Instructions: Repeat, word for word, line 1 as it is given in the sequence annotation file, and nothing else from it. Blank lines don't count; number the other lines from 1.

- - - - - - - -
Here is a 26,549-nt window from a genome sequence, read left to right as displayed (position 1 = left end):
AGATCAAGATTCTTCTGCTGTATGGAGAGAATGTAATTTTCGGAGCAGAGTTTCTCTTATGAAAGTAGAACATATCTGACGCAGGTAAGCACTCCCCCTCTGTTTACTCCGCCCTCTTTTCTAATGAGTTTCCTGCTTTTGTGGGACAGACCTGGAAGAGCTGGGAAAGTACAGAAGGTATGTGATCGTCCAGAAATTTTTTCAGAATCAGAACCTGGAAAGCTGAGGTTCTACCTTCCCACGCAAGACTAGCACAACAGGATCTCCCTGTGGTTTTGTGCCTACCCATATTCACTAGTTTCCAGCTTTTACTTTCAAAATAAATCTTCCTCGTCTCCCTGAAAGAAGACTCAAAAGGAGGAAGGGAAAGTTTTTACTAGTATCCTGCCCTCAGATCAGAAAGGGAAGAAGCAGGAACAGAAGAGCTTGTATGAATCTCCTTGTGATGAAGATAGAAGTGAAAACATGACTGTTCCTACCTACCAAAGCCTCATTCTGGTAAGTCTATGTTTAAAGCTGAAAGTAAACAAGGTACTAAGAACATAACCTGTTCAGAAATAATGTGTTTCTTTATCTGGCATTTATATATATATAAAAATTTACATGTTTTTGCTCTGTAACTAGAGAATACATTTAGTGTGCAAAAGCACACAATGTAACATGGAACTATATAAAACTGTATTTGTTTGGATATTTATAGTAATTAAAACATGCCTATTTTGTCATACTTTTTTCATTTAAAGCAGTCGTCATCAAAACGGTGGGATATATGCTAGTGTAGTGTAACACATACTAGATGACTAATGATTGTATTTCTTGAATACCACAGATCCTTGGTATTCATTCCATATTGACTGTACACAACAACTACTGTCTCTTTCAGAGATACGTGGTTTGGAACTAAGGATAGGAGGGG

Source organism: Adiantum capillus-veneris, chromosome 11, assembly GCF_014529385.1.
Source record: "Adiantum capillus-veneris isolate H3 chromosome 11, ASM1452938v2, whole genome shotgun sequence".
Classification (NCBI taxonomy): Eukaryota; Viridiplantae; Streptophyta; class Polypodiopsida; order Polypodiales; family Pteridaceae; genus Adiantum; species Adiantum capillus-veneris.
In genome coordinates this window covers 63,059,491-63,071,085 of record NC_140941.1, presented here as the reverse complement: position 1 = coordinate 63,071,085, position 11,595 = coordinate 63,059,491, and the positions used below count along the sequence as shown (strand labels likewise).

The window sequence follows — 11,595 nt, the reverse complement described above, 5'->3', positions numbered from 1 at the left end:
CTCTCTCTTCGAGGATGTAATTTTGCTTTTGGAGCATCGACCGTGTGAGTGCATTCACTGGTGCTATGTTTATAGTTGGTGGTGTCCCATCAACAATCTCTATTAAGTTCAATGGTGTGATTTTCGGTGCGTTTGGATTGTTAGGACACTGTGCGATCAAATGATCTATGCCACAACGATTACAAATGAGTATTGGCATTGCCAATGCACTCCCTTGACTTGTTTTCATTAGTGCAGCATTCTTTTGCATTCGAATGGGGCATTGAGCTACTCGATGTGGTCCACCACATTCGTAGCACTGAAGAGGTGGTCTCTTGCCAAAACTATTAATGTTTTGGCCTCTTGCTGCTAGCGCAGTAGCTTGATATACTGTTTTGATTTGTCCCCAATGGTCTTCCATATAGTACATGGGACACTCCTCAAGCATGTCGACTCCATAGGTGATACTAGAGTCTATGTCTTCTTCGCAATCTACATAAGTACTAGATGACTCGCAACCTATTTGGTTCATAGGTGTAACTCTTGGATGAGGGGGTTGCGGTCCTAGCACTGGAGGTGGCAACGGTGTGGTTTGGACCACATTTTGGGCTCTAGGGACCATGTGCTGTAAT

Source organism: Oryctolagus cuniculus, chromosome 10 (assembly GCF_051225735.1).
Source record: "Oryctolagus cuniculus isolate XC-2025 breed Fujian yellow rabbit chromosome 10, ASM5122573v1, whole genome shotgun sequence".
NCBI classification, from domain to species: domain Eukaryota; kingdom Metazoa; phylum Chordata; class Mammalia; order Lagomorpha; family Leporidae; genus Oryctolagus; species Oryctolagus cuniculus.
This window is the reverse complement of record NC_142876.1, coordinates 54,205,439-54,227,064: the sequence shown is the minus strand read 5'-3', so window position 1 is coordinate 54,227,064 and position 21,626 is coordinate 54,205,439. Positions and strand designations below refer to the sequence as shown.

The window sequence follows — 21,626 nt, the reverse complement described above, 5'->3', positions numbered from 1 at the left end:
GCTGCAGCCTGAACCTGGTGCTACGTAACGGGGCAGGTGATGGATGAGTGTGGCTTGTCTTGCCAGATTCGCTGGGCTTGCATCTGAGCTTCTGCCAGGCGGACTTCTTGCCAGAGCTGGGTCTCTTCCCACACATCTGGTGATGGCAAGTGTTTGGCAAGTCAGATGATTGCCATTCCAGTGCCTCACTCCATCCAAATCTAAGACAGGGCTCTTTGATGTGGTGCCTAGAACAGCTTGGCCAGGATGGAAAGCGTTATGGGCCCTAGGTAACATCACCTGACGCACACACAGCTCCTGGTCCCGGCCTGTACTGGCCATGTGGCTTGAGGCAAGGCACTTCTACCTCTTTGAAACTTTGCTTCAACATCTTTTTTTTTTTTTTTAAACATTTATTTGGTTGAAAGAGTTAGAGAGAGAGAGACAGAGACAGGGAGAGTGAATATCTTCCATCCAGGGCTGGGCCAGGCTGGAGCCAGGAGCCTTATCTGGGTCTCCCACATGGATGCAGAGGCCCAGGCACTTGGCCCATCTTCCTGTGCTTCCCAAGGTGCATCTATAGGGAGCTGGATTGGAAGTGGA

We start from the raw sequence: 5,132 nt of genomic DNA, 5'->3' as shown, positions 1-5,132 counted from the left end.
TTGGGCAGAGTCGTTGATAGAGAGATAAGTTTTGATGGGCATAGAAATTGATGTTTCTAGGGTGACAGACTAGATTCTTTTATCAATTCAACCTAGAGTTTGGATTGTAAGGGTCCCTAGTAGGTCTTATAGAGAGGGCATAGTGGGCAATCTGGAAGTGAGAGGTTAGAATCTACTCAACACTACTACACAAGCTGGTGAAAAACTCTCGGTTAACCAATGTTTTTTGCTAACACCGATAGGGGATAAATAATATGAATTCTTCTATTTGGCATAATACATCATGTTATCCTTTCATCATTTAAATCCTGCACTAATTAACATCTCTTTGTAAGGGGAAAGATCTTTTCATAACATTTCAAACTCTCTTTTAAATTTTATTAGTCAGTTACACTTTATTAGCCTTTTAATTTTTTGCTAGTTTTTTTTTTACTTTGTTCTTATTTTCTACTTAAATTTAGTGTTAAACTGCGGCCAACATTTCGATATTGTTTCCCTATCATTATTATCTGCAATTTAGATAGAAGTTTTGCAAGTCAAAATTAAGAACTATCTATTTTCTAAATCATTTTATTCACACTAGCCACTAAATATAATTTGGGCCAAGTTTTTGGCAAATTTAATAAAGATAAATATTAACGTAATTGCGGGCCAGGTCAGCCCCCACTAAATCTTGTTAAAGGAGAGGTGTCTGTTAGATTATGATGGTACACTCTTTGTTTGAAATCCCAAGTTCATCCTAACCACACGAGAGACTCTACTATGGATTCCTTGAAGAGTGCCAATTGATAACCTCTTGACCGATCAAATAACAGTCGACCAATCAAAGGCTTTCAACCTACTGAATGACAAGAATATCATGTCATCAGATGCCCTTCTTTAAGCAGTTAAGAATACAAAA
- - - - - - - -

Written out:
Here is a 26,549-nt window from a genome sequence, read left to right as displayed (position 1 = left end):